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A team of scientists says they've found a way to reverse menopause

Motherhood at any age?

JOSH HRALA
21 JUL 2016
 

A new blood treatment developed by researchers in Greece reportedly has the power to reverse menopause, enabling post-menopausal women to release eggs once again.

None of this has been peer-reviewed as yet, but if the results can be verified by others in the scientific community, the treatment might allow women to have offspring later in life.

 

It could also provide a treatment for those suffering from early menopause, a condition that affects roughly 1 percent of all women.

Unlike men, who continuously produce sperm, women are born with all of their eggs, and release, on average, one a month between the start of puberty and the start of menopause.

That means that, as a woman gets older, the amount of eggs she carries gets lower and lower. Eventually – normally around age 50 – menopause starts, ending fertility by stopping the body from releasing eggs.

But in today's world, when women are waiting longer and longer to have children, this can be a problem, because they can be running low on eggs by the time they start trying to get pregnant. 

Around 1 percent of women also go through early menopause – which occurs when eggs stop releasing before a woman turns 40.

This is just one of the reasons that more and more couples are seeking fertility treatments in the form of in vitro fertilisation (IVF) and egg freezing – both of which are not guaranteed to work and can come with side effects.

 

But now a team of researchers led by Konstantinos Sfakianoudis from Genesis Athens – a Greek fertility clinic – is claiming they've actually been able to reverse menopause, using a woman's own blood to restart her menstrual cycle.

As Jessica Hamzelou reports for New Scientist, the basis of the new therapy is platelet-rich plasma (PRP) – which is created when a person's blood is put into a centrifuge to isolate plasma that's especially rich in platelets.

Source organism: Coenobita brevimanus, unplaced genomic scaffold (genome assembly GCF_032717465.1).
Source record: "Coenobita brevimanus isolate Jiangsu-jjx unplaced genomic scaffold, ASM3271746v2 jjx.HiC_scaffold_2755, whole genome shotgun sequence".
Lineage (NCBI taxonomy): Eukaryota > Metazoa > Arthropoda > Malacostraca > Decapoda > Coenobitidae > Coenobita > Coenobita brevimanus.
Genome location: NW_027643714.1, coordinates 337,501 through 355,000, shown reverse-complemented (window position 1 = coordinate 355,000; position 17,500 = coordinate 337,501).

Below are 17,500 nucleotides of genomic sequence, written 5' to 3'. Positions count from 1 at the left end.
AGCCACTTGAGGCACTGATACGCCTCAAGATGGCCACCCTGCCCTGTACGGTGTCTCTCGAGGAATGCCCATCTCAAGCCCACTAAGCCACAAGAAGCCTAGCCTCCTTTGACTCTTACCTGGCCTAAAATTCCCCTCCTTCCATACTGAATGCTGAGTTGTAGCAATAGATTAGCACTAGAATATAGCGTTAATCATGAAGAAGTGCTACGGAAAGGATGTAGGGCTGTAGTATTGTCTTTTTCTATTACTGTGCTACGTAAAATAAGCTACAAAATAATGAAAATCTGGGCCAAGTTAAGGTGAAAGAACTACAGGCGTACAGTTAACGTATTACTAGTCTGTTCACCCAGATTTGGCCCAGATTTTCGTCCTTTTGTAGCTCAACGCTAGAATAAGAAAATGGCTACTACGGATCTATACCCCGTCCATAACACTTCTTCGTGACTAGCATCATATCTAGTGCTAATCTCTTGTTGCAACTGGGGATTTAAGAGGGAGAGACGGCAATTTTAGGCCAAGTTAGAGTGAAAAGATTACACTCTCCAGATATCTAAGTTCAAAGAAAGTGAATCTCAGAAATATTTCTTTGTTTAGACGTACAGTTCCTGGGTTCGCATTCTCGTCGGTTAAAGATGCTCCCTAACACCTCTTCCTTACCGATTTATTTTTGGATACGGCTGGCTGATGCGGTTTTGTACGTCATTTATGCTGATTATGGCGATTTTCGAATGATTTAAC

PRP is still heavily debated, but it's thought to regenerate tissue by triggering the growth of muscle and bone tissue, and is being trialled as a way to help treat injuries.

So the team from Genesis Athens decided to see if it might have a similar effect when injected into the ovaries of post-menopausal women.

To their surprise, they were able to restart the menstrual cycles of several patients, including one woman who hadn't had her period for five years.

This patient was also able to release three eggs following the treatment. And, to make the news even more exciting, Hamzelou reports that the team was able to fertilise two of these eggs using her husband’s sperm – but the team is waiting to have three fertilised eggs before implanting them in her uterus.

All up, the team has reportedly performed the treatment on 30 women and have been successful about two-thirds of the time, though they are not entirely sure why PRP works to restore cellular function.

"It seems to work in about two-thirds of cases," Sfakianoudis told New Scientist. "We see changes in biochemical patterns, a restoration of menses, and egg recruitment and fertilisation."

The team recently reported their findings at the European Society of Human Reproduction and Embryology, but to be clear, none of this has been peer-reviewed as yet, so we need a lot more verification before we start getting excited about the potential treatment.

We also don't know about any side effects as yet, or how long-lasting the effects are.

But according to Sfakianoudis, the research "offers hope that menopausal women will be able to get pregnant using their own genetic material".

Plus, the treatment could also offer women the option to forego the unpleasant side effects of menopause, such as hot flashes and hormonal changes, whether they want to get pregnant or not.

Understandably, other researchers are skeptical.

"It is potentially quite exciting," Roger Sturmey, a researcher from Hull York Medical School in the UK, who was not a part of the study, told New Scientist. "But it also opens up ethical questions over what the upper age limit of mothers should be."

It’s important to point out that the worry here isn’t about dictating when women should 'be allowed' to have a child, the concern is how old a woman can be before miscarriage rates – or other conditions like pre-eclampsia – become dangerously high.

Also, Sturmey argues that the treatment should have undergone animal testing before human trials to ensure it was safe.

"This experiment would not have been allowed to take place in the UK," Sturmey said. "The researchers need to do some more work to make sure that the resulting eggs are okay."

We'll be curiously (and skeptically) watching for more news on this treatment – and hopefully further verification – in future.

H/T: New Scientist

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